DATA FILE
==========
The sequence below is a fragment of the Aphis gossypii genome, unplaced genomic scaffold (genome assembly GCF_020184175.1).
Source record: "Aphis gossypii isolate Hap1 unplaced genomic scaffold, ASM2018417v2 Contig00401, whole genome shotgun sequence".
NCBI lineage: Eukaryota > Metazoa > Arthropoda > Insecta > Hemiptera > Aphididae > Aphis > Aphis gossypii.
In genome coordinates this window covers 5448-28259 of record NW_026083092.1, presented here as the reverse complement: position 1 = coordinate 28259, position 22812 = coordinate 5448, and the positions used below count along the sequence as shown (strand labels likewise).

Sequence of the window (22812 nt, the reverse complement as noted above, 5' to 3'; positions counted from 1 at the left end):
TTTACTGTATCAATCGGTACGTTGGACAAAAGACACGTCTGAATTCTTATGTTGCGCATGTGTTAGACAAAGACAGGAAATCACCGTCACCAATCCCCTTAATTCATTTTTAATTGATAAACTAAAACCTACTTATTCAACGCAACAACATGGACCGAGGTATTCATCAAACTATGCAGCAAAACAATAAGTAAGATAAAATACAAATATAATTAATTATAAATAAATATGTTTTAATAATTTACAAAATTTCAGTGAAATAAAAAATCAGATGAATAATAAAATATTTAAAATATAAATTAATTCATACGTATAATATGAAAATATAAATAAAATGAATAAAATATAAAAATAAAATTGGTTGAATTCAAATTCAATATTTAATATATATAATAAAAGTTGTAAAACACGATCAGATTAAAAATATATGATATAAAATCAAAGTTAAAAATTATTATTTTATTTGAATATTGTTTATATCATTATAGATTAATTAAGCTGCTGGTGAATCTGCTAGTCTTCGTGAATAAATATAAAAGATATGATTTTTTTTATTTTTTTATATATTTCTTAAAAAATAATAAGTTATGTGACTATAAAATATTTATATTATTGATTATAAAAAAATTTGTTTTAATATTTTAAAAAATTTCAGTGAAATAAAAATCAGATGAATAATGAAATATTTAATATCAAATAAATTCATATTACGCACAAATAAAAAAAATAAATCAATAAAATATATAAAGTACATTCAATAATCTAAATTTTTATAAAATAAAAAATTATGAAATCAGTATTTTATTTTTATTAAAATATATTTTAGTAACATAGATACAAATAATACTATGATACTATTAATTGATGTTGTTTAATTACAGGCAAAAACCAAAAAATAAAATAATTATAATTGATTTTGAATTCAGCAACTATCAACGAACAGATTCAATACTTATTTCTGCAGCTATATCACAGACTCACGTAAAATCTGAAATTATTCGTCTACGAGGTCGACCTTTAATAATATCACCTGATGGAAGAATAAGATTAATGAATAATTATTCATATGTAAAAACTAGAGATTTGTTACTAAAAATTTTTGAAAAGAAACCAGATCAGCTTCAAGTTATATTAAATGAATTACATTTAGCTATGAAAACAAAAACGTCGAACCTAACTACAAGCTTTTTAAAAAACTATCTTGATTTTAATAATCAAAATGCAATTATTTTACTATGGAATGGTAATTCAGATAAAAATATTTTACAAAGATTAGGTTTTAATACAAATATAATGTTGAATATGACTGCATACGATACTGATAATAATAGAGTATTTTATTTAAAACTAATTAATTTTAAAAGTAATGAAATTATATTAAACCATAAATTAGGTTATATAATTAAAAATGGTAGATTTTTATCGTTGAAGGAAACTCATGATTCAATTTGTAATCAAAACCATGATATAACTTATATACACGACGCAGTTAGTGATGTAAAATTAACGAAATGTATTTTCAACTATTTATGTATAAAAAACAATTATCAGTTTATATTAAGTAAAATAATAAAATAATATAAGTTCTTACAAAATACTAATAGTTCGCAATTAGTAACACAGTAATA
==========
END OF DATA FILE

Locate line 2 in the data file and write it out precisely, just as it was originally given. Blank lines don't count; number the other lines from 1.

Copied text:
Source record: "Aphis gossypii isolate Hap1 unplaced genomic scaffold, ASM2018417v2 Contig00401, whole genome shotgun sequence".